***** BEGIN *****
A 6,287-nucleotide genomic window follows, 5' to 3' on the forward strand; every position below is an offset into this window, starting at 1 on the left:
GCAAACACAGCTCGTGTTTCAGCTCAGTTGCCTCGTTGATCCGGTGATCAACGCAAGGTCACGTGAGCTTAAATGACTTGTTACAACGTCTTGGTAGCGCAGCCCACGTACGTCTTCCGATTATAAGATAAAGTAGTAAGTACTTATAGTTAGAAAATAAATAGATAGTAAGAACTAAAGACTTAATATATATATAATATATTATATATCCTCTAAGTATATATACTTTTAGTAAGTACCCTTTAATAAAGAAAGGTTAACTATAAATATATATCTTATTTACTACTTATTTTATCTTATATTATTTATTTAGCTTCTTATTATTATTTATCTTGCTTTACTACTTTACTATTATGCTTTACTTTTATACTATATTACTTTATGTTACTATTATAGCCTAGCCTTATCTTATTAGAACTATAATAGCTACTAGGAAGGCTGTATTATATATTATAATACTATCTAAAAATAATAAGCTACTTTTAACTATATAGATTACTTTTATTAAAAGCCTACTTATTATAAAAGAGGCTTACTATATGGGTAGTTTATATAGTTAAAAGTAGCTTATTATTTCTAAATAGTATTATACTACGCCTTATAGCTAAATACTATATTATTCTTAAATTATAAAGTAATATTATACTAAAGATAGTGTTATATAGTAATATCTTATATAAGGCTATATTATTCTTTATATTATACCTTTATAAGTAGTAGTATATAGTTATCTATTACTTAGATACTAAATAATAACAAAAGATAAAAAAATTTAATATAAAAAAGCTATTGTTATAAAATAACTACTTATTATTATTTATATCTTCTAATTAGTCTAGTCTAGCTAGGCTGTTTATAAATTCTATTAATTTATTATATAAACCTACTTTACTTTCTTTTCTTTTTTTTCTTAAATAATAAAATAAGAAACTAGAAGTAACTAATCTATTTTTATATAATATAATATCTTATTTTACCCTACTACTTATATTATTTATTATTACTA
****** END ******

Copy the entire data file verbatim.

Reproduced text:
A 6,287-nucleotide genomic window follows, 5' to 3' on the forward strand; every position below is an offset into this window, starting at 1 on the left:
GCAAACACAGCTCGTGTTTCAGCTCAGTTGCCTCGTTGATCCGGTGATCAACGCAAGGTCACGTGAGCTTAAATGACTTGTTACAACGTCTTGGTAGCGCAGCCCACGTACGTCTTCCGATTATAAGATAAAGTAGTAAGTACTTATAGTTAGAAAATAAATAGATAGTAAGAACTAAAGACTTAATATATATATAATATATTATATATCCTCTAAGTATATATACTTTTAGTAAGTACCCTTTAATAAAGAAAGGTTAACTATAAATATATATCTTATTTACTACTTATTTTATCTTATATTATTTATTTAGCTTCTTATTATTATTTATCTTGCTTTACTACTTTACTATTATGCTTTACTTTTATACTATATTACTTTATGTTACTATTATAGCCTAGCCTTATCTTATTAGAACTATAATAGCTACTAGGAAGGCTGTATTATATATTATAATACTATCTAAAAATAATAAGCTACTTTTAACTATATAGATTACTTTTATTAAAAGCCTACTTATTATAAAAGAGGCTTACTATATGGGTAGTTTATATAGTTAAAAGTAGCTTATTATTTCTAAATAGTATTATACTACGCCTTATAGCTAAATACTATATTATTCTTAAATTATAAAGTAATATTATACTAAAGATAGTGTTATATAGTAATATCTTATATAAGGCTATATTATTCTTTATATTATACCTTTATAAGTAGTAGTATATAGTTATCTATTACTTAGATACTAAATAATAACAAAAGATAAAAAAATTTAATATAAAAAAGCTATTGTTATAAAATAACTACTTATTATTATTTATATCTTCTAATTAGTCTAGTCTAGCTAGGCTGTTTATAAATTCTATTAATTTATTATATAAACCTACTTTACTTTCTTTTCTTTTTTTTCTTAAATAATAAAATAAGAAACTAGAAGTAACTAATCTATTTTTATATAATATAATATCTTATTTTACCCTACTACTTATATTATTTATTATTACTA